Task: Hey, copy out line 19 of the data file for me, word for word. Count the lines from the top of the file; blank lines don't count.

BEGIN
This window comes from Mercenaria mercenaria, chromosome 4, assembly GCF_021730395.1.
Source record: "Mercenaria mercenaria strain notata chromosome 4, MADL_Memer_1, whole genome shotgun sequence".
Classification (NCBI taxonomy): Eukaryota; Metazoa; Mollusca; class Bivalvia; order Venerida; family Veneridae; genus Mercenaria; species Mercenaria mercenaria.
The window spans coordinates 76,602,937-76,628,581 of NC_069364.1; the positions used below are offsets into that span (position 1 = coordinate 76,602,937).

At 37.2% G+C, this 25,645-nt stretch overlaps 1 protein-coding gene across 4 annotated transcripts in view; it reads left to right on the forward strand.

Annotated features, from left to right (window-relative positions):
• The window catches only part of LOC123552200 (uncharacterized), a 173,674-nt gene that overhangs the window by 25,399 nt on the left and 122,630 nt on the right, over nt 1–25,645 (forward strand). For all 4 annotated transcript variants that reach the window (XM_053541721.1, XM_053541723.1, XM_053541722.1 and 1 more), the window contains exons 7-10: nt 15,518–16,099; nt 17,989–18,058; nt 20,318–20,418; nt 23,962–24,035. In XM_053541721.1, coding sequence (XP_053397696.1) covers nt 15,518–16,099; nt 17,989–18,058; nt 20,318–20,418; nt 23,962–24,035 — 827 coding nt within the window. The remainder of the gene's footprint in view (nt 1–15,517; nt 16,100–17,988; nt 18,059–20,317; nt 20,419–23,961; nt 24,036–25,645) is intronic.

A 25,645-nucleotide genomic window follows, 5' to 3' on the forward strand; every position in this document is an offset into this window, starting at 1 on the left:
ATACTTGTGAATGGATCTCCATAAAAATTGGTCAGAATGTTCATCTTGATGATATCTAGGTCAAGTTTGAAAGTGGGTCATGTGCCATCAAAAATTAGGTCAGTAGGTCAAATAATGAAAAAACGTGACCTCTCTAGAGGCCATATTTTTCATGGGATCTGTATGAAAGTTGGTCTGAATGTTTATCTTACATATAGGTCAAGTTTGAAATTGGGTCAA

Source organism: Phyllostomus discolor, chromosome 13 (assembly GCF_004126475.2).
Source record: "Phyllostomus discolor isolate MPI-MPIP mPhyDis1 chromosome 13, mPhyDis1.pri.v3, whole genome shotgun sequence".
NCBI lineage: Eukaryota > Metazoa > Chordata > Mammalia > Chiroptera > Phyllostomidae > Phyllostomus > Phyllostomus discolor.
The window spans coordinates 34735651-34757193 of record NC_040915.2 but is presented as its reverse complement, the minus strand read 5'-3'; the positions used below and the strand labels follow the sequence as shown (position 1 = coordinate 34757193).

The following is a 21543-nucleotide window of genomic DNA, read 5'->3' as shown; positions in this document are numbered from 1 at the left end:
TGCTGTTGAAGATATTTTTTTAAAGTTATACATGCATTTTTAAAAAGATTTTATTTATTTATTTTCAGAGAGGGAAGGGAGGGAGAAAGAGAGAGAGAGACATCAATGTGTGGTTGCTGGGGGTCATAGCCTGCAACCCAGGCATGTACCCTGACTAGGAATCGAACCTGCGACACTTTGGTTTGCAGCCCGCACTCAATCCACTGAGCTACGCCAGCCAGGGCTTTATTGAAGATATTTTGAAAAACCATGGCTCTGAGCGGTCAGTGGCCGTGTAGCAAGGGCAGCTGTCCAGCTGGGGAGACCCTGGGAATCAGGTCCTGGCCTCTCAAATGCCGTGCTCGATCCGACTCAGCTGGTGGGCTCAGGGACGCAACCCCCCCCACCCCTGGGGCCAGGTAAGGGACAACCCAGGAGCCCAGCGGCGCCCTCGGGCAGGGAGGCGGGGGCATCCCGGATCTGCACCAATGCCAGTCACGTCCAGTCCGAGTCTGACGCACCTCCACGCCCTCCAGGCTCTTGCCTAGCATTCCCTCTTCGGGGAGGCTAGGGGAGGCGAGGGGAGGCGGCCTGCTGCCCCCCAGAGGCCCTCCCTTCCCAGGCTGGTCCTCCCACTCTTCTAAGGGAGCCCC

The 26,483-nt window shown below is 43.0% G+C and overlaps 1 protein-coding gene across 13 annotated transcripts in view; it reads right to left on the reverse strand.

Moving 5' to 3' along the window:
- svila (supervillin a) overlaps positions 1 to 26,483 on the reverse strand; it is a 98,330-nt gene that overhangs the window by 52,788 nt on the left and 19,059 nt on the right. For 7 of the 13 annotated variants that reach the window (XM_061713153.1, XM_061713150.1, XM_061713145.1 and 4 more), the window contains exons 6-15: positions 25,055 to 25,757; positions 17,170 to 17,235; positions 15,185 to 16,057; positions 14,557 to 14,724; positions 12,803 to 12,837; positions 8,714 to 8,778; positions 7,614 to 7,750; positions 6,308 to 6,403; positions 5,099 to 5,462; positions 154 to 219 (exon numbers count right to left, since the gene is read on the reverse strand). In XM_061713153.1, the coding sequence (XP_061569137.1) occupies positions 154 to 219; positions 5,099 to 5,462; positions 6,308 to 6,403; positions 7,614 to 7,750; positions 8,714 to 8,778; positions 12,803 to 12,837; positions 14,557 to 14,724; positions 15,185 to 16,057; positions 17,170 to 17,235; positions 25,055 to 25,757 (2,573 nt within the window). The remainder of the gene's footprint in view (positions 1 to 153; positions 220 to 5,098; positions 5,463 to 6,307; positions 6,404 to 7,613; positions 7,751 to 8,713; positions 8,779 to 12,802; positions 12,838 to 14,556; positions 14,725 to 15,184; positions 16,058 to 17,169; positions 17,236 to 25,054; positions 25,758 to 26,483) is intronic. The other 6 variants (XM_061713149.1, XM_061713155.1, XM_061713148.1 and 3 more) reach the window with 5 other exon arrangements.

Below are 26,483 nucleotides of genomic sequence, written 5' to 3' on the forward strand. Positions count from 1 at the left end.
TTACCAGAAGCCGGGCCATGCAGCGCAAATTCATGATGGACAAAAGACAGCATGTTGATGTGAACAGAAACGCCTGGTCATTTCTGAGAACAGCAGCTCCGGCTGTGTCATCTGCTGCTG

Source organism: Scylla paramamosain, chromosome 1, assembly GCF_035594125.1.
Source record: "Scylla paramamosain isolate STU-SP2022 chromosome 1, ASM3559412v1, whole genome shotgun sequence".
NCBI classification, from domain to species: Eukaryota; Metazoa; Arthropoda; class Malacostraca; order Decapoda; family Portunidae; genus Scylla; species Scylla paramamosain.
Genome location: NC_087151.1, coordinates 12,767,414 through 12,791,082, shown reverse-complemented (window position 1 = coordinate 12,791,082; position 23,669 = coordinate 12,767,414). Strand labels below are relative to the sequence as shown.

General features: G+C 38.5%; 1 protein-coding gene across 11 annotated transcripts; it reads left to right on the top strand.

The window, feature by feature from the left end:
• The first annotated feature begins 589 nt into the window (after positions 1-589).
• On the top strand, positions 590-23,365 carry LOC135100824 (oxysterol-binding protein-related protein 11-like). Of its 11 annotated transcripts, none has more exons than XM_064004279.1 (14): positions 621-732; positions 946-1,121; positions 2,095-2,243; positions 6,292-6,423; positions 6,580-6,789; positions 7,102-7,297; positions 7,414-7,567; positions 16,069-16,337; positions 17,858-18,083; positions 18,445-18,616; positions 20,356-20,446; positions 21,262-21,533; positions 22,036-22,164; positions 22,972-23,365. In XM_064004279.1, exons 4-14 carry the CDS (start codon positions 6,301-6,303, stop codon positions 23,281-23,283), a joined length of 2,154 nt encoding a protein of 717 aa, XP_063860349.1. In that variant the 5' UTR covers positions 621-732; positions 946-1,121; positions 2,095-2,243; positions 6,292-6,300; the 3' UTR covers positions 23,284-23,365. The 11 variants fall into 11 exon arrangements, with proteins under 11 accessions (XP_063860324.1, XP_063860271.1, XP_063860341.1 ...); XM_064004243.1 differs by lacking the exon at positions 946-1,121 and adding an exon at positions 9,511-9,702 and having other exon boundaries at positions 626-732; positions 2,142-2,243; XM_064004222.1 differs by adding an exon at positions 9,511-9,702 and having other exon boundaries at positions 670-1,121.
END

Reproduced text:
Below are 26,483 nucleotides of genomic sequence, written 5' to 3' on the forward strand. Positions count from 1 at the left end.